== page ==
Russell acknowledges that investing in new technology does come at a cost, but he believes the pay-off is “a long-term efficiency dividend”. Other benefits accrue also. Russell points out that, “Automation isn’t just about improved efficiency and the cost savings this delivers. It also supports improved accuracy, which flows through to organisations being better able to meet compliance requirements.”
The ability to leverage new technology can be impacted by cost constraints, particularly among SMEs whose budgets don’t extend to having their own data science divisions. The issue however is not insurmountable. The rise of hosting providers like Amazon Web Services (AWS) and Microsoft Azure, has lowered the barriers to entry for many software providers that want a well-structured hosting environment.
Paule acknowledges, “These providers have enabled start-ups to come to market, and it’s a similar story with AI – they are now adding machine learning to their platforms, reducing the barrier to entry for many smaller businesses.”
The potential for fee compression
As SMEs embrace automation, accountants need to face the possibility of fee compression as accounting services become more commoditised.
“A natural knock-on effect of increased automation is that Accountants will feel fee compression for compliance services in the marketplace”, says Paule. “Clients will be less willing to pay for ‘number crunching’ services, and this is likely to further drive the evolution of accounting practices so that skill sets are focused towards activities such as advisory-based work, where fees are more recoverable.
“The big promise of the new solutions coming to market hinges on the ability of accountants to make the shift into the analytical and advisory side of their practice.”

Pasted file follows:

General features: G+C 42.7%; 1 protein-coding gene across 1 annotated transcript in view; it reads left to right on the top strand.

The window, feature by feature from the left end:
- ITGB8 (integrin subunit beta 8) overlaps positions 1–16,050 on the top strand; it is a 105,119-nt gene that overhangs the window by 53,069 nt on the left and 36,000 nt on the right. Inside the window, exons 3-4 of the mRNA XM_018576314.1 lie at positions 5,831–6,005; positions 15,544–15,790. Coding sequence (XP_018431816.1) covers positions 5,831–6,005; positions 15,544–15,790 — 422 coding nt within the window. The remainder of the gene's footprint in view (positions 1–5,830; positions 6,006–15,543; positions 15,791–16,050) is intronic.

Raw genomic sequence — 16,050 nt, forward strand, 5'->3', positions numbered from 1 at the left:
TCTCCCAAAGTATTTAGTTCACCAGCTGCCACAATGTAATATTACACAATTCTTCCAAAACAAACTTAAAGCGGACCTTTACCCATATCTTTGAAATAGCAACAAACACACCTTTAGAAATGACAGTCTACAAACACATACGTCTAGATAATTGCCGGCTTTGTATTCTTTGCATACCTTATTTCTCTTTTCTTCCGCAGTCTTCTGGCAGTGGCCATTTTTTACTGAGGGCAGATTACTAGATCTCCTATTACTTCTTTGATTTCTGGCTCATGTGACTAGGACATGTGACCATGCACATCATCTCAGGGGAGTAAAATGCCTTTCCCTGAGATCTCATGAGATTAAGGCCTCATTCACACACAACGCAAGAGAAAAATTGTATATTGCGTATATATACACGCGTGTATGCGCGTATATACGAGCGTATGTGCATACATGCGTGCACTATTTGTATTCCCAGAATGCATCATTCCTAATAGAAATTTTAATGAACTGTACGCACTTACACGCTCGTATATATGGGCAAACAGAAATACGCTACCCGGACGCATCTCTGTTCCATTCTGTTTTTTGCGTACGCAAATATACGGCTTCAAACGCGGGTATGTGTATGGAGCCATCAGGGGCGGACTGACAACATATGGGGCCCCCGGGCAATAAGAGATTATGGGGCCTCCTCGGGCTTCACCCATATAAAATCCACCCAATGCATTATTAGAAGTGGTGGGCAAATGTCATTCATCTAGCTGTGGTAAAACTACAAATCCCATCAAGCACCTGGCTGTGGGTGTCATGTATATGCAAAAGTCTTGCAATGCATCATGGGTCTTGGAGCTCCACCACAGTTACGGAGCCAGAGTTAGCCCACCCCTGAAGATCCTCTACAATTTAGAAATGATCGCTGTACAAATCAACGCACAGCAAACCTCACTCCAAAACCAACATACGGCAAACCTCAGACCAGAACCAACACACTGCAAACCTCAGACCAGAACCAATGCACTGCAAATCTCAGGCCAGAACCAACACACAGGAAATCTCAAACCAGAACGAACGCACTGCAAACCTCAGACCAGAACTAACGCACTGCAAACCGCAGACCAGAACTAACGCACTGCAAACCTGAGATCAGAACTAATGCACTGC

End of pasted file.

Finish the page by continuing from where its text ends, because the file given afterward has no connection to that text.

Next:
COVID-19 highlights the value of technology
It is ironic perhaps that one of the biggest disruptors of the 21st century – the Coronavirus pandemic, has also delivered the biggest impetus to adopt new technologies.
Russell notes, “COVID-19 is not just changing the way we do business; it is changing the way we operate as a society. Technology has demonstrated its value during the crisis, and there is no doubt the pandemic has bought forward the rate of adoption of cloud technologies by at least ten years.
“It’s been a case of ‘we have to get into the cloud to do business, and we have to do it now’. The result is that we are suddenly seeing less fear of change because it is critically important to keep a business running. This is superseding the resistance to change that we may have seen pre-COVID.”
Russell adds, “Digital signatures for instance will become part of the way we operate, and teams are throwing funding into the development of this – a process that would have been a lot slower without the pandemic.”
Paule agrees that the pandemic has fast-tracked adoption of technology. “They say it takes six weeks to develop a new habit,” he observes. “Many businesses have been in lockdown for at least this amount of time, and it has forced SMEs and accountants to find new ways to connect and do business leveraging technology.
“The pandemic has created an understanding that it is possible to drive forward adoption and management of new technologies into the space of just a few weeks – and that’s very exciting.”
Choose a provider with a ‘partnership’ focus
The efficiencies that derive from automation can depend on a number of factors including the architecture of the software – how intuitive it is, and how quickly teams can adapt to it. Russell explains that “Good software suppliers understand the mindset of decision-makers – especially around cost outlay.”
He adds, “At Class we aim to give clients concrete examples of how the organisation will start to see significant efficiencies through time savings, improved accuracy and a greater ability to meet compliance requirements. We also have a ‘try to buy’ approach that gives each client the option to trial software to see first-hand how it will impact the business and reduce lead times. For us, it’s about building long-term partnerships.”